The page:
Thought-provoking new exhibition from the Cateran Ecomuseum launched at Alyth Museum

  • Published: May 6th 2024
Culture Perth & Kinross -

A thought-provoking new exhibition from the Cateran Ecomuseum launches this week at Alyth Museum, which re-opens for the summer season on 9th May 2024. 

Farming Fit for the Future’ explores farming and food production in the region and invites visitors to explore how agriculture is adapting to climate breakdown and biodiversity loss.

The new exhibition, which is free to visit, is part of the Ecomuseum’s wider Museum of Rapid Transition programme which aims to show how our heritage can inspire people to take action to help tackle the climate and biodiversity crises.

Building on the success of the first phase of the programme, this phase is looking at how people in this part of Scotland have managed landscapes in the past and how we can take better care of them in the future.

Clare Cooper is one of the co-founders and a co-director of the Cateran Ecomuseum.

She said: “Farming has created much of the Scottish landscape we see today. Most of our land – some 75 per cent – is used for agriculture. However, many past land management practices have not been environmentally sustainable. This exhibition showcases how some local farmers are taking action to address the key issues of climate change, biodiversity collapse and food security in different and innovative ways. We are delighted to be able to present their stories of change to a wider audience.”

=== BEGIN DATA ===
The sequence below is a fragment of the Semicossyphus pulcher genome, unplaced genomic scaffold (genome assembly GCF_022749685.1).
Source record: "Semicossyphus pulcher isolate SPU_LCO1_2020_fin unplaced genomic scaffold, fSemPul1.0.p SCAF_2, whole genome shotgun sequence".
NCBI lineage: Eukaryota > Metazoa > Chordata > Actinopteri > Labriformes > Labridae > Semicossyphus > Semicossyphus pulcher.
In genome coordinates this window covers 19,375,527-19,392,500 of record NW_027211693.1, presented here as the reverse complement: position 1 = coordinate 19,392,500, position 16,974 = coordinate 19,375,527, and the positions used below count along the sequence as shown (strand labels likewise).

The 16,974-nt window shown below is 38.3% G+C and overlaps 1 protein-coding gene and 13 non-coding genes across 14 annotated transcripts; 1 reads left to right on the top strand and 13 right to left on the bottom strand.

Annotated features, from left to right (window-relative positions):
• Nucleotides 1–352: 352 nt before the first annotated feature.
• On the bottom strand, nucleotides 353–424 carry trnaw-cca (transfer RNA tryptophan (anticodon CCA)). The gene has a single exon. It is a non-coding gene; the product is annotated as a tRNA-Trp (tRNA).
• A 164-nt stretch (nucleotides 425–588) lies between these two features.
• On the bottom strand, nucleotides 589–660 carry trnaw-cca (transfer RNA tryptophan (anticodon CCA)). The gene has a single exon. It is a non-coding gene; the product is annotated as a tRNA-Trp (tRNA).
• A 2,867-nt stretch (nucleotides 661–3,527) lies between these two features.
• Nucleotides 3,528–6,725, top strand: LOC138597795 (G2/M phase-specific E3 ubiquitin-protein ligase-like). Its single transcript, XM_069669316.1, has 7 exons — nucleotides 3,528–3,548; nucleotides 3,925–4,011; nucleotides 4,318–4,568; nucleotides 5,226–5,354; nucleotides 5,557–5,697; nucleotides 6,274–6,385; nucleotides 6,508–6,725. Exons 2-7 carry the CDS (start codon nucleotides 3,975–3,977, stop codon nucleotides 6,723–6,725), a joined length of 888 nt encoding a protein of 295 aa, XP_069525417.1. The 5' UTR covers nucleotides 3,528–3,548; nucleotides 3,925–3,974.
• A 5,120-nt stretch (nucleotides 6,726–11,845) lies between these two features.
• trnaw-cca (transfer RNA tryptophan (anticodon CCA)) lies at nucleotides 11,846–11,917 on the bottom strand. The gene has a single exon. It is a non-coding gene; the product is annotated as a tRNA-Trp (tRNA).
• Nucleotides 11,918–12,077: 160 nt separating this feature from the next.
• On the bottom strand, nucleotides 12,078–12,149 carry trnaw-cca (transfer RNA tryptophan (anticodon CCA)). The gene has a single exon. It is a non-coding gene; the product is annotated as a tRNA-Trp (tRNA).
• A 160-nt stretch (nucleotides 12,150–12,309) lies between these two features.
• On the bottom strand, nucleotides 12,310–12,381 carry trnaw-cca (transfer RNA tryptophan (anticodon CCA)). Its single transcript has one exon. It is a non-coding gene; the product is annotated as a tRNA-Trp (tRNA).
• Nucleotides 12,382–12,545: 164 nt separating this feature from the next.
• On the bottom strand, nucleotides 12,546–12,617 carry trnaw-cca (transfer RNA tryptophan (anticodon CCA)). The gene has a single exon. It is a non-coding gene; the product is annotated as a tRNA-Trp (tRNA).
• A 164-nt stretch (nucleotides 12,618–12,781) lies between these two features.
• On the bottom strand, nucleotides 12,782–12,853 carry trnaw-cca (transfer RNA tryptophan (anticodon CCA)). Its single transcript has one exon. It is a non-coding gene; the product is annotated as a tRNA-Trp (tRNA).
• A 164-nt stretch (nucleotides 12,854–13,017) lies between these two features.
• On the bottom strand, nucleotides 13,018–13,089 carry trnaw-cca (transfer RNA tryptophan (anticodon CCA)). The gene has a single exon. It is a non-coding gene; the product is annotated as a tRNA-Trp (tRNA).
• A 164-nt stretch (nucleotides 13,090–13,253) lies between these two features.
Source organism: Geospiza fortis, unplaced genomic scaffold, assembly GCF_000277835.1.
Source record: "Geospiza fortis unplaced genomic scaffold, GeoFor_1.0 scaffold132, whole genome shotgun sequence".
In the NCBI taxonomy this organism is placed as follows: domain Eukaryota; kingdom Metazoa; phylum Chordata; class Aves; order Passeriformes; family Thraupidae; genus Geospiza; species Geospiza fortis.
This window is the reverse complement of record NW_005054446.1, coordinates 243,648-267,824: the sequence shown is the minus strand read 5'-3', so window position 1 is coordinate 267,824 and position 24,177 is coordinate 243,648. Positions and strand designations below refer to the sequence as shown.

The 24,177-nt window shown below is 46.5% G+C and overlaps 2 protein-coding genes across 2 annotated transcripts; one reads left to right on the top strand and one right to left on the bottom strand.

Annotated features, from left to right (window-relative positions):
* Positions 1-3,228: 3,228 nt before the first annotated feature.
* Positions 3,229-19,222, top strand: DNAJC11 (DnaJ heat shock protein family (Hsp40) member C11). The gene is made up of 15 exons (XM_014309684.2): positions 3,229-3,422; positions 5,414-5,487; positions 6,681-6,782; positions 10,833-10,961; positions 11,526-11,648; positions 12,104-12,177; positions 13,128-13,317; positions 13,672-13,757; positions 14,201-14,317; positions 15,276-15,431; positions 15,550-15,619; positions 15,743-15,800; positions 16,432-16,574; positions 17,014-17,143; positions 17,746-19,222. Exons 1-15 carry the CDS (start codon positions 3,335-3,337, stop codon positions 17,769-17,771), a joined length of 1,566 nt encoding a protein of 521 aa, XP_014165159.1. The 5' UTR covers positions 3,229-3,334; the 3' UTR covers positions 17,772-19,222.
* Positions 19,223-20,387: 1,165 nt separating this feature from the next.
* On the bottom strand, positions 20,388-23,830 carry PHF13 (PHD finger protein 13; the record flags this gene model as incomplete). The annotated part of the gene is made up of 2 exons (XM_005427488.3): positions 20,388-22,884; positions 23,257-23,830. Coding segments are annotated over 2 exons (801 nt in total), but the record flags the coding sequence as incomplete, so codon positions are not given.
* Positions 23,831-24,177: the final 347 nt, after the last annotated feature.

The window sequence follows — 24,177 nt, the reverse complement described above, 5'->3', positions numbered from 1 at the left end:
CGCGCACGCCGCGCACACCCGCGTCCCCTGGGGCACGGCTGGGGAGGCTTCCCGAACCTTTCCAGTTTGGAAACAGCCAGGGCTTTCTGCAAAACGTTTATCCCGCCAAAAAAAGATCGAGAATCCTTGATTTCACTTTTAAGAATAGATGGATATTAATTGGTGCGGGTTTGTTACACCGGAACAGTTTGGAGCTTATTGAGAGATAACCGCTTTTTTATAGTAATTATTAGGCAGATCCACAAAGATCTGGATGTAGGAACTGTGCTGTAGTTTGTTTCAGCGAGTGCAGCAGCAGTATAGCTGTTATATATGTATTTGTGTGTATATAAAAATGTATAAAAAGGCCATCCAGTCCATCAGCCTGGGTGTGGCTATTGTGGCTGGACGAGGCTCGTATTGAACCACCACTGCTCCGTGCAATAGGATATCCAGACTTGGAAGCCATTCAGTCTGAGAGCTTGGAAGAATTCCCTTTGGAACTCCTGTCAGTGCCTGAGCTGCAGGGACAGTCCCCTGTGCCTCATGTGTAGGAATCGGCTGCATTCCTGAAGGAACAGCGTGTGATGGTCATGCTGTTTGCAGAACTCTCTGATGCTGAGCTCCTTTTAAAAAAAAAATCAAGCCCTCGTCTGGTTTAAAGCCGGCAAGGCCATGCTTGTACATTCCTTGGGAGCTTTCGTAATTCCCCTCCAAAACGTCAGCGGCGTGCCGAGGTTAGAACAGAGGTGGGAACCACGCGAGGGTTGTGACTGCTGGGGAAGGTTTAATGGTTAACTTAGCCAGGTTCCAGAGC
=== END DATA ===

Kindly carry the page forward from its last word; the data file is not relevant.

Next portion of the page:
As well as the new exhibition in Alyth Museum, the permanent displays have also been refreshed ahead of the summer season. The permanent gallery looks at how heritage can support climate action and invites visitors to explore the natural and cultural heritage of the wider Ecomuseum area through a series of interactive displays.

Mark Simmons, Senior Collections Officer with Culture Perth and Kinross added; “We are pleased to support the Cateran Ecomuseum Hub at Alyth Museum and it is great to see it develop. The new exhibition is an important showcase for the actions that local farmers are taking in response to climate change and biodiversity loss”.

As part of the Museum of Rapid Transition programme, which has been supported by the National Lottery Heritage Fund, the Cateran Ecomuseum is also hosting a three-day long programme of climate action-related cultural heritage activities in a ‘pop-up’ Iron Age village in Alyth’s Diamond Jubilee Park this summer. There are several important Iron Age (800 BC to AD 400) sites in the Ecomuseum, including a significant number of souterrains – stone-lined underground passages and chambers often associated with settlement – and one of the best-preserved examples of an enclosed hilltop settlement, Barry Hill Fort near Alyth.

Taking place from Friday, July 5 to Sunday, July 7, the programme will include sessions on Iron Age crafts as well as demonstrations of traditional skills. There will be guided walks, sessions on growing fruit and vegetables, updates on the work being done as part of the Ecomuseum’s River Detectives project, storytelling, traditional music and dance, and a market for artisan crafters and makers, all aimed at revealing how the story of our past can help guide the story of our future. This event is free and everyone is welcome to attend.

Further information will be available on next month. The Cateran Ecomuseum Hub in Alyth Museum is open on Thursday and Fridays from 1pm-5pm, and on Saturdays and Sundays from 10am to 12pm and from 1pm to 5pm. Admission is free, donations are welcome.